Drug/Small Molecule:
lactulose

PharmGKB contains no dosing guidelines for this drug/small molecule. To report known genotype-based dosing guidelines, or if you are interested in developing guidelines, click here.

PharmGKB has no annotated drug labels with pharmacogenomic information for this drug/small molecule. If you know of a drug label with PGx, send us a message.

PharmGKB contains no Clinical Variants that meet the highest level of criteria.

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The annotations do not account for individual variations among patients, and cannot be considered inclusive of all proper methods of care or exclusive of other treatments. It remains the responsibility of the health-care provider to determine the best course of treatment for a patient. Adherence to any guideline is voluntary, with the ultimate determination regarding its application to be made solely by the clinician and the patient. PharmGKB assumes no responsibility for any injury or damage to persons or property arising out of or related to any use of the PharmGKB clinical annotations, or for any errors or omissions.

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This is a non-comprehensive list of genetic tests with pharmacogenetics relevance, typically submitted by the manufacturer and manually curated by PharmGKB. The information listed is provided for educational purposes only and does not constitute an endorsement of any listed test or manufacturer.

A more complete listing of genetic tests is found at the Genetic Testing Registry (GTR).

PGx Test Variants Assayed Gene?
2D structure from PubChem
provided by PubChem

Overview

Generic Names
Trade Names
  • Acilac
  • Bifiteral
  • Cephulac
  • Cholac
  • Chronulac
  • Constilac
  • Constulose
  • D-Lactulose
  • Duphalac
  • Enulose
  • Evalose
  • Fructofuranose
  • Generlac
  • Heptalac
  • Isolactose
  • Kristalose
  • Lactulosa [INN-Spanish]
  • Lactulosa [Spanish]
  • Lactulose [USAN:BAN:INN:JAN]
  • Lactulose, ~98%
  • Lactulosum [INN-Latin]
  • Lactulosum [Latin]
  • Laevolac
  • Lattulosio [Italian]
  • Laxilose
  • Portalac
Brand Mixture Names

PharmGKB Accession Id:
PA164748762

Description

A synthetic disaccharide used in the treatment of constipation and hepatic encephalopathy. It has also been used in the diagnosis of gastrointestinal disorders. (From Martindale, The Extra Pharmacopoeia, 30th ed, p887)

Source: Drug Bank

Indication

For the treatment of constipation and hepatic encephalopathy.

Source: Drug Bank

Other Vocabularies

Information pulled from DrugBank has not been reviewed by PharmGKB.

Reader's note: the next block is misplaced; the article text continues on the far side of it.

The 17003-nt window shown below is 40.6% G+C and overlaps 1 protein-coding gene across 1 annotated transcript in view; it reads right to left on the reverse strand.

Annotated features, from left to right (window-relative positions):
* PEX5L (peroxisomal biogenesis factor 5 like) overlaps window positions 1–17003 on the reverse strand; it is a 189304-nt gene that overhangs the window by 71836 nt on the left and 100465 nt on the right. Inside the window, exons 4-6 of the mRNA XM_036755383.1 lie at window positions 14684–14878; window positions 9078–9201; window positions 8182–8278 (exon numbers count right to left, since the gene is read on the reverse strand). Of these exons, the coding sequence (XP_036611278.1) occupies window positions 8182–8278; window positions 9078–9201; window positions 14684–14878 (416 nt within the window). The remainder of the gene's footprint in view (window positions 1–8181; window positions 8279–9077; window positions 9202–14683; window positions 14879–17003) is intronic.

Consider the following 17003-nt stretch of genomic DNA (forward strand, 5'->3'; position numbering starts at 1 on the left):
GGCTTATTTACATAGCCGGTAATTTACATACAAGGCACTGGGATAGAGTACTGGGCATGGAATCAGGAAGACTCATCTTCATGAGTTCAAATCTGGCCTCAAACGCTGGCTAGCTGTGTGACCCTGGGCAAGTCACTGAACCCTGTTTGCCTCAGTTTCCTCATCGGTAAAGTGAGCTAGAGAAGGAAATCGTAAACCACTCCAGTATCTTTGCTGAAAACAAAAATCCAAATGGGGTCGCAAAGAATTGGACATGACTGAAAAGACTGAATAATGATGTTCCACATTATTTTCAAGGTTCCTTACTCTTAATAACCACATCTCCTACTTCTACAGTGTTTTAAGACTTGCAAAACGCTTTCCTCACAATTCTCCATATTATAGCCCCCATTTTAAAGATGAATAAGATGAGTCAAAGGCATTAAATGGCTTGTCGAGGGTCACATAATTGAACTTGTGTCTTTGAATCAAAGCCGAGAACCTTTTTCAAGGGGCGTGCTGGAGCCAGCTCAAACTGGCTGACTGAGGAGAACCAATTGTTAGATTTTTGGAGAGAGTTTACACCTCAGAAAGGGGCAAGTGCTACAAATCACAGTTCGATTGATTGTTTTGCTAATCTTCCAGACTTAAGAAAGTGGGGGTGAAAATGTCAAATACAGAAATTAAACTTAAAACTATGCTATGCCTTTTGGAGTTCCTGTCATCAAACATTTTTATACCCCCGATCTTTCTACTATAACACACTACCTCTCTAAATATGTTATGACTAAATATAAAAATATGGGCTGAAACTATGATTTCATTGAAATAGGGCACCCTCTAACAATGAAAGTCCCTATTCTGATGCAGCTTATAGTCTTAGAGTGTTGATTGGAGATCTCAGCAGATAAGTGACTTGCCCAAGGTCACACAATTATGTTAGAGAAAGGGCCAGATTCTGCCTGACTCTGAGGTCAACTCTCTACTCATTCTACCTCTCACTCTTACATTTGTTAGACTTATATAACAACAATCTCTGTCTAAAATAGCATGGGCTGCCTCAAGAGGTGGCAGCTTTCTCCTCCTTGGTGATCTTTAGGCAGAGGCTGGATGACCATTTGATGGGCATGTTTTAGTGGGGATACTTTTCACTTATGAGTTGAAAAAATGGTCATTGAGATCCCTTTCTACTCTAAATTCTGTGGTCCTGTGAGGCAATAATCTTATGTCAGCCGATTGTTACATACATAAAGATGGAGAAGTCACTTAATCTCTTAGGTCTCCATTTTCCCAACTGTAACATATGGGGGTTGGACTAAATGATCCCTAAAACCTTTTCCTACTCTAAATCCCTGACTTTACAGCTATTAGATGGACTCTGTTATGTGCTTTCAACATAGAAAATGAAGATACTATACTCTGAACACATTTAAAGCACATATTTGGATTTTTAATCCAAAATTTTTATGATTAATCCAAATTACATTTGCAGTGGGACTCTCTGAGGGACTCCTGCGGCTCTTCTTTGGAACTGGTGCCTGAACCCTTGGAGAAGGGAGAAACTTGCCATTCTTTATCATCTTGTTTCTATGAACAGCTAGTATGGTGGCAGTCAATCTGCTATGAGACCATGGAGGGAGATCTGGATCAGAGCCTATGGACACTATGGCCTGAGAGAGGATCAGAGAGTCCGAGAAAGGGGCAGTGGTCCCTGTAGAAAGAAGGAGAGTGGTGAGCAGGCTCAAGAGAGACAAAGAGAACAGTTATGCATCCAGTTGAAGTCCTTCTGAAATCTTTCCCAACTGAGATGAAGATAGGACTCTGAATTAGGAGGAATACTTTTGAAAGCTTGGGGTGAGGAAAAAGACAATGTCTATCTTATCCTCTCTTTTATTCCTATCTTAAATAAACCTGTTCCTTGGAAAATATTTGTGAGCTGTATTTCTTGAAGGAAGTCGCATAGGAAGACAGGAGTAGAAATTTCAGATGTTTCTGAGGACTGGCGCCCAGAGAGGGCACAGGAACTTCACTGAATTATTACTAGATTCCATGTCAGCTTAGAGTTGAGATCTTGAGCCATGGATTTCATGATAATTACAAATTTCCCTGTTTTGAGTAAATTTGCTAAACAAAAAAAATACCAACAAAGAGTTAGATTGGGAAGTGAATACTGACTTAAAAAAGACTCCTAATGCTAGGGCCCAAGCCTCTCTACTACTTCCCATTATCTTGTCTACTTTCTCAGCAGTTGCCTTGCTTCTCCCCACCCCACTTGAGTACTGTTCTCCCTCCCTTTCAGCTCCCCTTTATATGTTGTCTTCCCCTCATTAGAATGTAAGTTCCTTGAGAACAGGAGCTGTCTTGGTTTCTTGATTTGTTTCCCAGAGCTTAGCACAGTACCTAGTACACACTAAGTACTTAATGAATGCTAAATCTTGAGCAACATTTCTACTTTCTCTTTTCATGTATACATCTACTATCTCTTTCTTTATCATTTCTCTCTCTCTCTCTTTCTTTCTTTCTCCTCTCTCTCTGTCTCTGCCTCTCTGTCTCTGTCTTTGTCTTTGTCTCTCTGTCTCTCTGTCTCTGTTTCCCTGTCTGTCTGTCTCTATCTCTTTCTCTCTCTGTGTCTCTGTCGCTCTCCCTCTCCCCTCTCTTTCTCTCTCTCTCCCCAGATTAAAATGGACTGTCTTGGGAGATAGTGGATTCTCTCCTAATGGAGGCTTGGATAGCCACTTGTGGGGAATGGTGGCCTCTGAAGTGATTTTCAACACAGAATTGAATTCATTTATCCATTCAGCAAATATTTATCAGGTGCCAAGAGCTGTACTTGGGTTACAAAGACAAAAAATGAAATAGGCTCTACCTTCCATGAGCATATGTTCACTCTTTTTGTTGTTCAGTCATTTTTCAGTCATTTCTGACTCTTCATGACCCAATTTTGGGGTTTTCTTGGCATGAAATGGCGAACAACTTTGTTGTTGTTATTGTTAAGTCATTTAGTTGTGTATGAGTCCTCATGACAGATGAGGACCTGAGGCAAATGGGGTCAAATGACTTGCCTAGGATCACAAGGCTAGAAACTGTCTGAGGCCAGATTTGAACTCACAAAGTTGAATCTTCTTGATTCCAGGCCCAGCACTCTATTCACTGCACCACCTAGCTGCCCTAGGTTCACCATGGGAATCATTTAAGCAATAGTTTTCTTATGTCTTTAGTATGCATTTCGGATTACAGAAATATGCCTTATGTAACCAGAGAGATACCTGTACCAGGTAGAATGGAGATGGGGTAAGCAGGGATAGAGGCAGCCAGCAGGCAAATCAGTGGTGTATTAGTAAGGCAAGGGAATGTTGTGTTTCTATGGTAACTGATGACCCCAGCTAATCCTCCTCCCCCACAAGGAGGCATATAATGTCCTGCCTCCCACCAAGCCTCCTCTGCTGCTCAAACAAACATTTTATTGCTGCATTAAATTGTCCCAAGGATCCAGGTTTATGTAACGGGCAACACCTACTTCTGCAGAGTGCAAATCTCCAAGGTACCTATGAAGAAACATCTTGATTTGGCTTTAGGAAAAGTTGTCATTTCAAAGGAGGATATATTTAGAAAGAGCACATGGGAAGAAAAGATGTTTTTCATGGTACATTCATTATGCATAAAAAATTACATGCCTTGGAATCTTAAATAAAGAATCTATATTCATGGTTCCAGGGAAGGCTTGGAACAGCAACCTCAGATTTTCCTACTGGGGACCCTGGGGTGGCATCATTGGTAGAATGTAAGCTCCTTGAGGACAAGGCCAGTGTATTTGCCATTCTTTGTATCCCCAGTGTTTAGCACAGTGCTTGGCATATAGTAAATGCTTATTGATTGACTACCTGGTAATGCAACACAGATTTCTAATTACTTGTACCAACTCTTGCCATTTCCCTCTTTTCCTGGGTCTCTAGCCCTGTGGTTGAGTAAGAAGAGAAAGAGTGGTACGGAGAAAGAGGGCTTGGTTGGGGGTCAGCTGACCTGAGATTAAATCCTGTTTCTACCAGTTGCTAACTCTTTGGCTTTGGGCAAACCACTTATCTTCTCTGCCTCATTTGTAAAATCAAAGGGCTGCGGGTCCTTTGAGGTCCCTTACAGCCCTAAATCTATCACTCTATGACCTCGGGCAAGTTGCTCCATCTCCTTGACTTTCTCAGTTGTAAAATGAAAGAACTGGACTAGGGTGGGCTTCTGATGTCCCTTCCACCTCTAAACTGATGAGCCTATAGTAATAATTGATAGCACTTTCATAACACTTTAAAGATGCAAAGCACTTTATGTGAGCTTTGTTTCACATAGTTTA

Pharmacology, Interactions, and Contraindications

Mechanism of Action

Lactulose is a synthetic sugar used in the treatment of constipation and liver disease. It consists of the monosaccharides fructose and galactose. In the colon, lactulose is broken down primarily to lactic acid, and also to small amounts of formic and acetic acids, by the action of via evolved-beta galactosidase from colonic bacteria, which results in an increase in osmotic pressure and slight acidification of the colonic contents. This in turn causes an increase in stool water content and softens the stool. In treating heptic diseases (hepatic encephalopathy) it is thought that lactulose draws out ammonia from the body in the same way that it draws out water into the colon.

Source: Drug Bank

Pharmacology

Therapeutically, lactulose has laxative and ammonia-detoxifying actions. In treating constipation lactulose metabolites draw water into the bowel, causing a cathartic effect through osmotic action.

Source: Drug Bank

Food Interaction

Take without regard to meals. Drink liberally.

Source: Drug Bank

Absorption, Distribution, Metabolism, Elimination & Toxicity

Biotransformation

Lactulose is completely metabolized in the colon by enteric bacteria, and no lactulose is excreted in the feces.

Source: Drug Bank

Absorption

Poorly absorbed from the gastrointestinal tract as no human enzyme that is capable of hydrolysis of this disaccharide is present in human gastrointestinal tissue.

Source: Drug Bank

Half-Life

1.7-2 hours

Source: Drug Bank

Toxicity

LD 50=18.2 g/kg (oral, rat). Side effects include diarrhea and resultant dehydration.

Source: Drug Bank

Route of Elimination

The primary route of elimination is fecal. Urinary excretion has been determined to be 3% or less and is essentially complete within 24 hours.

Source: Drug Bank

Chemical Properties

Chemical Formula

C12H22O11

Source: Drug Bank

Isomeric SMILES

C([C@@H]1[C@@H]([C@@H]([C@H]([C@@H](O1)O[C@@H]2[C@H](O[C@@]([C@H]2O)(CO)O)CO)O)O)O)O

Source: Drug Bank

OC[C@H]1O[C@](O)(CO)[C@@H](O)[C@@H]1O[C@@H]1O[C@H](CO)[C@H](O)[C@H](O)[C@H]1O

Source: Drug Bank

Canonical SMILES

OC[C@H]1O[C@]

Source: Drug Bank

Average Molecular Weight

342.2965

Source: Drug Bank

Monoisotopic Molecular Weight

342.116211546

Source: Drug Bank

Publications related to lactulose: 1

No Dosing Guideline available No Drug Label available No Clinical Annotation available No Variant Annotation available No VIP available No VIP available
Prediction of adverse drug reactions using decision tree modeling. Clinical pharmacology and therapeutics. 2010. Hammann F, et al. PubMed

LinkOuts

Web Resource:
Wikipedia
National Drug Code Directory:
0054-8486-16
DrugBank:
DB00581
ChEBI:
6359
KEGG Compound:
C07064
KEGG Drug:
D00352
PubChem Compound:
11333
PubChem Substance:
46506757
9276
Drugs Product Database (DPD):
690686
ChemSpider:
10856
FDA Drug Label at DailyMed:
183c0621-d058-4600-9345-2b01d66cb65a

Clinical Trials

These are trials that mention lactulose and are related to either pharmacogenetics or pharmacogenomics.

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Sources for PharmGKB drug information: DrugBank, Open Eye Scientific Software.